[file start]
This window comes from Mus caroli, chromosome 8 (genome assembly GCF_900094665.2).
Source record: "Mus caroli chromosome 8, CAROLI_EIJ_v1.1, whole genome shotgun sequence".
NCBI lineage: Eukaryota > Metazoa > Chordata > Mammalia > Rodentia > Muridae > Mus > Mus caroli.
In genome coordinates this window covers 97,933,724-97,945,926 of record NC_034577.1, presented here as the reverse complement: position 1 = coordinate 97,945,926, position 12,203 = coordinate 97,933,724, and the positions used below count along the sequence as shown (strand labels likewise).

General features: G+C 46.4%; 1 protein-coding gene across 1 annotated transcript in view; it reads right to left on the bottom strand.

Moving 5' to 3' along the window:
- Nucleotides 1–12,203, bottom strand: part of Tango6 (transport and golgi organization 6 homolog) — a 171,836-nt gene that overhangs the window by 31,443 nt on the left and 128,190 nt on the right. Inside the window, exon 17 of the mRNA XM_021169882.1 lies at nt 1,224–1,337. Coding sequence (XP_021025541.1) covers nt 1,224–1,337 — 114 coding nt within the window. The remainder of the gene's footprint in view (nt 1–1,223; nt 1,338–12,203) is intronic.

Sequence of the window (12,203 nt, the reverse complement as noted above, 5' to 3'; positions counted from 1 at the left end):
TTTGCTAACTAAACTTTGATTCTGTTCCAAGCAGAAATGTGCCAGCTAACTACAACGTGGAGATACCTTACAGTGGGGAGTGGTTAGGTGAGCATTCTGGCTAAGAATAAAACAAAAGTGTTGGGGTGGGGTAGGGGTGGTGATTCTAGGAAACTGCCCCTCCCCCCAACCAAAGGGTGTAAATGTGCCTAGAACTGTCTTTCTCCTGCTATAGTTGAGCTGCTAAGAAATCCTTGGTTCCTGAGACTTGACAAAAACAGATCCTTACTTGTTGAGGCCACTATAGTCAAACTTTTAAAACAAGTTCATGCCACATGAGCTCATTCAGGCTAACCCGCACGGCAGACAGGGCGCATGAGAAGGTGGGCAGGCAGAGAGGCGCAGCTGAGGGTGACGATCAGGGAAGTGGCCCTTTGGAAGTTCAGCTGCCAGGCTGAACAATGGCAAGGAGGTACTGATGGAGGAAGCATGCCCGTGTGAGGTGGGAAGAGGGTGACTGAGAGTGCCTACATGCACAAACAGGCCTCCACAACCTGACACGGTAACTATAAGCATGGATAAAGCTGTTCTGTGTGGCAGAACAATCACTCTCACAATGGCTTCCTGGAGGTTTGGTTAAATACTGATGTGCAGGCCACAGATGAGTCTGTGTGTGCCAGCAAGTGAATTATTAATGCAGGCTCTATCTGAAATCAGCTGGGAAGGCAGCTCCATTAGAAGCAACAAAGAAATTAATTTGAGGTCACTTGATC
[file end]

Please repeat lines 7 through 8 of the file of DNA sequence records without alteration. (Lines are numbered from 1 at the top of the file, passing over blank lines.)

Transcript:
- Nucleotides 1–12,203, bottom strand: part of Tango6 (transport and golgi organization 6 homolog) — a 171,836-nt gene that overhangs the window by 31,443 nt on the left and 128,190 nt on the right. Inside the window, exon 17 of the mRNA XM_021169882.1 lies at nt 1,224–1,337. Coding sequence (XP_021025541.1) covers nt 1,224–1,337 — 114 coding nt within the window. The remainder of the gene's footprint in view (nt 1–1,223; nt 1,338–12,203) is intronic.

Sequence of the window (12,203 nt, the reverse complement as noted above, 5' to 3'; positions counted from 1 at the left end):